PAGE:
Each packet that enters an ANIC adapter is tagged with a timestamp with up to 4nS (nanosecond) time precision. The ANIC adapter has to be disciplined from a timing source and there are five options as follows listed in order of popularity:
- Host OS – The host operating system acts as the time source and can in turn be disciplined by any other source such as PTP, 1PPS, NTP or the like.
- GPS/CDMA – ANIC adapter can be directly attached (via a front port) to a 1PPS (One Pulse Per Second) time source such as GPS or CDMA.
- PTP or IEEE 1588 – A PTP (Precision Time Protocol) network can be directly attached to an ANIC adapter via a front port.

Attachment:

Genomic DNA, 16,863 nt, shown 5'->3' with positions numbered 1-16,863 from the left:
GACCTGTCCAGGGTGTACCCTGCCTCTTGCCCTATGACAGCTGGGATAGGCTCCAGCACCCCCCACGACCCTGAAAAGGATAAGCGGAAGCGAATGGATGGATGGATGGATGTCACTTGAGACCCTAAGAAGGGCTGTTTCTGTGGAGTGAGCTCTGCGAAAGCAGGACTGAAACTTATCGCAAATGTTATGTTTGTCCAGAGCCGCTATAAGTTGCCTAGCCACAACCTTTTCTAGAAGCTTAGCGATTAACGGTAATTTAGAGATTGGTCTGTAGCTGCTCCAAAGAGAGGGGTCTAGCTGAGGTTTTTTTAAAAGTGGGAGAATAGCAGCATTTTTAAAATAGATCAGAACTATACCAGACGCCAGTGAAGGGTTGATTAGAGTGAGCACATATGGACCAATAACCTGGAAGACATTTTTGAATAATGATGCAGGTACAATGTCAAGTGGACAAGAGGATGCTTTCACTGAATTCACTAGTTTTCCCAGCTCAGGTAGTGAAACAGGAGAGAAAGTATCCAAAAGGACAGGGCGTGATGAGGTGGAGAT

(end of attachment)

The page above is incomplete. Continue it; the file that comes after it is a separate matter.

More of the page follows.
- Another ANIC adapter – One ANIC adapter can be the time source for another by attaching them via the onboard “card-to-card bus”.
- Free Running – All timing is handled by the ANIC adapter onboard clock. This is the least precise mechanism but easiest to utilize.
An ANIC adapter can also parse out a Gigamon or Arista generated timestamp and propagate it forward to the host application.